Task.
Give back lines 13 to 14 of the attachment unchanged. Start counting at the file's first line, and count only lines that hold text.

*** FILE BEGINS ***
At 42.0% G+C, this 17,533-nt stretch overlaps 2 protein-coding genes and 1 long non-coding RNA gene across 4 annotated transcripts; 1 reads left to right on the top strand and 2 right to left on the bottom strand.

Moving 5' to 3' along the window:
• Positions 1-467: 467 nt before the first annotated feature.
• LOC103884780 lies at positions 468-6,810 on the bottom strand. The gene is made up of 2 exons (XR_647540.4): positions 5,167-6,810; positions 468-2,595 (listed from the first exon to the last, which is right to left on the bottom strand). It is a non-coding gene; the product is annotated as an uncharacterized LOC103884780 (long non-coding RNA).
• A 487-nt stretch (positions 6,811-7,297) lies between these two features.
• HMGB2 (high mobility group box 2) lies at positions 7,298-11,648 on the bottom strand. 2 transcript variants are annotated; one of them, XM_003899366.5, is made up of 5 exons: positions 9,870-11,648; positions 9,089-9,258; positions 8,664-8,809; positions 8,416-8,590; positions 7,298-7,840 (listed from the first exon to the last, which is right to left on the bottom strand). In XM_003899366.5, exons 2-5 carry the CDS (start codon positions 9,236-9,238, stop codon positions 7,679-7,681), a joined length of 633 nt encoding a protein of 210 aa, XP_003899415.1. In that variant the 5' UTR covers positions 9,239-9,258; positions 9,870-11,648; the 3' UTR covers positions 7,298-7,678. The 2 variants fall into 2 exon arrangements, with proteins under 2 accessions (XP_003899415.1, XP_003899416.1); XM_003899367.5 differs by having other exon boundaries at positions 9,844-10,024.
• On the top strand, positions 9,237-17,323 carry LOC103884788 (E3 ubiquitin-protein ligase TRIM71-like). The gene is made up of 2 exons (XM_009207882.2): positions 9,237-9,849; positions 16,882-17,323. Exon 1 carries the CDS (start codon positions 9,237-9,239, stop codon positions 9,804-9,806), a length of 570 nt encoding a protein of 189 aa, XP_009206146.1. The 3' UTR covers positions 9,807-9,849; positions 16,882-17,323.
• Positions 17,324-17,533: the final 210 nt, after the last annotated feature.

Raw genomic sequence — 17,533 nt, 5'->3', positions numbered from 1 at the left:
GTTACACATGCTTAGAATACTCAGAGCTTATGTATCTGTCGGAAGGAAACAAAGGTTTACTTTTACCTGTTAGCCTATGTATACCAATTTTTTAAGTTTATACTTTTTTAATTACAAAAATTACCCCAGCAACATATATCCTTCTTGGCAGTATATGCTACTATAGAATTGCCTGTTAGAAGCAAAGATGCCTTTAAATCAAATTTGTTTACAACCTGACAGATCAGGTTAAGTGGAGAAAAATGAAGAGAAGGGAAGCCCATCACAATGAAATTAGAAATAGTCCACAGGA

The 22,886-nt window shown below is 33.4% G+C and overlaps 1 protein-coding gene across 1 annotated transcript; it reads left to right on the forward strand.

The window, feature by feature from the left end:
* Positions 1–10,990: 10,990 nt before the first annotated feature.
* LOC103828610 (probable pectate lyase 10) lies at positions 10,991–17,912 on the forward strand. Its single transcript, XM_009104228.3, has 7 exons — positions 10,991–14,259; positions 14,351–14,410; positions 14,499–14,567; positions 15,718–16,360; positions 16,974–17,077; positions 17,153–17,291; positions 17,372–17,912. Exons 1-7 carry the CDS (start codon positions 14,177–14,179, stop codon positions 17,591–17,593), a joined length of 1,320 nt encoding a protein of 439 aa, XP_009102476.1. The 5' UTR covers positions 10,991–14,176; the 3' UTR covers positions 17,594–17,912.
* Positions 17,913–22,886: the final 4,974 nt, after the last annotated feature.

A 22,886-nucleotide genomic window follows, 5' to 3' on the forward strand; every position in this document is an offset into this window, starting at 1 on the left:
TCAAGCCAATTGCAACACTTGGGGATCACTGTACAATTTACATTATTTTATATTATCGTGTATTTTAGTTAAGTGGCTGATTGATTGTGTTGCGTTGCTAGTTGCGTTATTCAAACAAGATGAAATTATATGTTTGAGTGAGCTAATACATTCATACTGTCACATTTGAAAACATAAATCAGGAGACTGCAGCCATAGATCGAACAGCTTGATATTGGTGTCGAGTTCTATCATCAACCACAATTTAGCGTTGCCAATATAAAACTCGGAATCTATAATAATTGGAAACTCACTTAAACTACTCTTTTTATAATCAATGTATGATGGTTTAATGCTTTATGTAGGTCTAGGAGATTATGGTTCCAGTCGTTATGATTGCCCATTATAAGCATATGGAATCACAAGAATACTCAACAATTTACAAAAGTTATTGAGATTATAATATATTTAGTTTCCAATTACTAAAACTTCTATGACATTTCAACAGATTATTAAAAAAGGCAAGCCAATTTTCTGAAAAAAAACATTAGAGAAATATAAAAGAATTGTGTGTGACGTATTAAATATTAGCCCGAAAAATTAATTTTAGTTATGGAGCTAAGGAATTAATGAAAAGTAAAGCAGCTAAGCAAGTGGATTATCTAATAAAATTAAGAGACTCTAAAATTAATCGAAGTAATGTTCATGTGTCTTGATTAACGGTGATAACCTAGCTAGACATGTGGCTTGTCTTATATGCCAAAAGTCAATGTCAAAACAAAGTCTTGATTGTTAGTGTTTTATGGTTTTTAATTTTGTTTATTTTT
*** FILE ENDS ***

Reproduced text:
* Positions 1–10,990: 10,990 nt before the first annotated feature.
* LOC103828610 (probable pectate lyase 10) lies at positions 10,991–17,912 on the forward strand. Its single transcript, XM_009104228.3, has 7 exons — positions 10,991–14,259; positions 14,351–14,410; positions 14,499–14,567; positions 15,718–16,360; positions 16,974–17,077; positions 17,153–17,291; positions 17,372–17,912. Exons 1-7 carry the CDS (start codon positions 14,177–14,179, stop codon positions 17,591–17,593), a joined length of 1,320 nt encoding a protein of 439 aa, XP_009102476.1. The 5' UTR covers positions 10,991–14,176; the 3' UTR covers positions 17,594–17,912.